The four attacking methods are Kicking, Hitting, Wrestling, and Controlling. Sanda combines using skill in pose and technique. The Sanda pose is normally called a “ready” stance, where the fighter is prepared for combat. Training in Sanda can help you keep your body in powerful condition, and develops the quickest of reflexes. The skill of Sanda is in combining movements of Step, Fist, Leg, Knee, Wrestling, Defending and Constant attacking.

Making use of fast movements to attack or defend, the fighter leaves little of their body exposed, very effective in protecting the key parts of your body and all the time, your eyes focus on the upper body of your adversary.

The movements of Sanda are that of a fighting art, however it is distinct from fighting martial arts that cause injury and disabilities. Sanda has strict rules to ensure the safety of the two fighters. Rules state that attacking the back of the head, neck and crotch of the opponent is prohibited. In Sanda, you are allowed to exercise the skills of different Wushu schools.

After long-term training, having mastered Sanda skills a Sanda practitioner will have very fast defensive and offensive reflexes if suddenly attacked. In comparison to an ordinary person, a Sanda athlete has a much higher resisting ability. Sanda not only improves physical qualities such as strength, endurance, flexibility, and sensitivity but also develops people’s health both physically and mentally. Sticking to the training makes the body strong and strengthens bones and muscles.


Wing Chun (Yongchun)

Wing Chun (Wing Tsun or Yong Chun) is a splendid Chinese internal southern kung fu style. It is said Wing Chun was created by a female Shaolin Master called Wu Mei. She was also a great master in Shaolin white crane style. In Qing Dynasty (1644—1911), the Southern Shaolin Temple was set on fire by the government. Five great Shaolin Martial Artists (Wu Mei, Zhi Shan, Bai Mei, Feng Dao De and Miao Xian) managed to fight the enemy and escape. In order to avoid the Persecution for the government, Wu Mei hid in the DaLiang Mountain, which is situated on the boarder of Sichuan and Yunnan provinces. In this duration, she kept practicing Kung fu. Occasionally she saw a snake and crane fight which enlightened her, so that she created her own unique style on this basis. Later on, she passed this style to Yan Yong Chun (Yim Wing Chun). After Wing Chun gained this, she systematized it and widely spread the form. Then people named this style Wing Chun to memorize her.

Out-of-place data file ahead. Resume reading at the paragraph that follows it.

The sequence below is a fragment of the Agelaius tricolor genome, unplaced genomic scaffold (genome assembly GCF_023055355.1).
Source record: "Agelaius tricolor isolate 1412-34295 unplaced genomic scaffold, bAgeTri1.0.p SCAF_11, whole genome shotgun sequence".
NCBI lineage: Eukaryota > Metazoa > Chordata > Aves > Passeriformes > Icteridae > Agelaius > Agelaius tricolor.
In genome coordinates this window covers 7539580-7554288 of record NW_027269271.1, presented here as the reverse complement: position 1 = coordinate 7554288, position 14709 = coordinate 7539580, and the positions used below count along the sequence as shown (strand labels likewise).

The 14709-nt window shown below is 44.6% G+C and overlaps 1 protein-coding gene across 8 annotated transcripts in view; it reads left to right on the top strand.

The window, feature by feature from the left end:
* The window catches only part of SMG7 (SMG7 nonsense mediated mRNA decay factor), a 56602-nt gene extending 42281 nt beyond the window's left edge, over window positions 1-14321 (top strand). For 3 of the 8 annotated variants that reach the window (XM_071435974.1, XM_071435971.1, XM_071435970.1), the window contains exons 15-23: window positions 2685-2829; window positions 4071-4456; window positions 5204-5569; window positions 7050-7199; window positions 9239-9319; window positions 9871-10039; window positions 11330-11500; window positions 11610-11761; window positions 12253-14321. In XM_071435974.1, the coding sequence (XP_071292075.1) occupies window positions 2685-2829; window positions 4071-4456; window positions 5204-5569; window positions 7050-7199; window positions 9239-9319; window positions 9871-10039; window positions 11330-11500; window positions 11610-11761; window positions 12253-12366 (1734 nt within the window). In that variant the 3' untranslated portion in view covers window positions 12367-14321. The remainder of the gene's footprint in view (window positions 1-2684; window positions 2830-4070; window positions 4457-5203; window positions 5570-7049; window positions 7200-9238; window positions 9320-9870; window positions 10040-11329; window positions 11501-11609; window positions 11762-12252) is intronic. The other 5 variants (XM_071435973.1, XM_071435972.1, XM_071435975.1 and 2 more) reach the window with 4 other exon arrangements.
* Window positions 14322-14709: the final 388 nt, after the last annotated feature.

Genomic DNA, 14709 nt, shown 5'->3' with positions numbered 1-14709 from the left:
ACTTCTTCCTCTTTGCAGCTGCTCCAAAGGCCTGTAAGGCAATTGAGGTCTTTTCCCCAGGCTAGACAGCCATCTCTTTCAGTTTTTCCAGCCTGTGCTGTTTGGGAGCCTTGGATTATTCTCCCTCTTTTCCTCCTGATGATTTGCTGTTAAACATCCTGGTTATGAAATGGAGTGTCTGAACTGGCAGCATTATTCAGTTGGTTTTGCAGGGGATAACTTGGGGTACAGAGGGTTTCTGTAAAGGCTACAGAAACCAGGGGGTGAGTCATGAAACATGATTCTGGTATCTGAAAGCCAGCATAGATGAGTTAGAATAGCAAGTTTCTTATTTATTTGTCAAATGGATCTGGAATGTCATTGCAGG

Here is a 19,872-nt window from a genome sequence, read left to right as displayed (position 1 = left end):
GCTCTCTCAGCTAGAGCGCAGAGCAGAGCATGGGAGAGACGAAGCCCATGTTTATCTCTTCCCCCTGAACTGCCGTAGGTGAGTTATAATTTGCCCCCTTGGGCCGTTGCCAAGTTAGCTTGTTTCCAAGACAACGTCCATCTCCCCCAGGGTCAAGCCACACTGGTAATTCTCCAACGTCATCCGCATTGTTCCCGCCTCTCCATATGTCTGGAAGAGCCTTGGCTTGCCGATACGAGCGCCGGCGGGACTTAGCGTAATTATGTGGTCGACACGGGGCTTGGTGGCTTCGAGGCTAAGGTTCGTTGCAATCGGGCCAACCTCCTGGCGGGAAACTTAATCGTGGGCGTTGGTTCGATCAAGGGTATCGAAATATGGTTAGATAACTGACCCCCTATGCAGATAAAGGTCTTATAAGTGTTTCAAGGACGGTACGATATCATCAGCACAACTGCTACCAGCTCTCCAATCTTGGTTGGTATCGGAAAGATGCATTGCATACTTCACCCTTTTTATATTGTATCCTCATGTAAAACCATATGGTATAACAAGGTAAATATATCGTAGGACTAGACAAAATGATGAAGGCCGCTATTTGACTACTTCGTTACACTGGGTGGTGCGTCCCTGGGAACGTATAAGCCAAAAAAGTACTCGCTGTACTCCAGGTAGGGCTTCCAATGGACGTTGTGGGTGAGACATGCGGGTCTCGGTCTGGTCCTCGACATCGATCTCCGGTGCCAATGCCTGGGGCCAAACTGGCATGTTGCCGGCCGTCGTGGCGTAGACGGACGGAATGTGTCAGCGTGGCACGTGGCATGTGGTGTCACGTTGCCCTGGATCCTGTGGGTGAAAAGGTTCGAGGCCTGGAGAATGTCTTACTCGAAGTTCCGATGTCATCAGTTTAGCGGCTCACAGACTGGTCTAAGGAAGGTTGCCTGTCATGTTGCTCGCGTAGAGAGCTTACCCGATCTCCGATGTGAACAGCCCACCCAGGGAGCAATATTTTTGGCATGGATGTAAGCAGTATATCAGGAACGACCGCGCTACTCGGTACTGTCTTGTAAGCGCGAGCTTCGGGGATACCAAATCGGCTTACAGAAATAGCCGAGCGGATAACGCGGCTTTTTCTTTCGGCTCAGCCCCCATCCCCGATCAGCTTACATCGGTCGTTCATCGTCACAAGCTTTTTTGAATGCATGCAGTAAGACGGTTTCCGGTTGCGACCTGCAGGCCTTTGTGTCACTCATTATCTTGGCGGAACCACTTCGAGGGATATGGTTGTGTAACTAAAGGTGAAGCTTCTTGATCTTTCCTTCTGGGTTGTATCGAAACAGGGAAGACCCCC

Wing Chun trains the awareness of one’s own body movement derived from muscular, tendon, and articular sources. A correct Wing Chun stance is like a piece of bamboo, firm but flexible, rooted but yielding. This structure is used to either deflect external forces or redirect them. Wing Chun favors a high, narrow stance with the elbows kept close to the body. Within the stance, arms are positioned across the vitals of the center line. Shifting or turning within a stance is carried out on the heels, balls, or middle of the foot depending on lineage. All attacks and counter-attacks are initiated from this firm, stable base.

Wing Chun features: steady stances, generation of forces, three tricks with six forces, fists playing close to one’s own body, usage of explosive power, stressing on real combat, focusing on completion of movements, combination of offence and defense by forcing up or crushing down the fists or feet from the opposing side. This style of Chuan emphasizes speed of play, keeping fists and feet close to one’s body for better protection, as well as to prepare for attacks and fighting the opponent at close range. When fighting, Yongchun boxers contain their chest, arch the back, close their elbows and knees, draw in their ribs, keep their thighs closed to protect the groin. When they use their feet for attack, they must also use their hands in cooperation. When they kick they do not expose their groin and when they deliver fist blows, their hands do not leave the front of their body.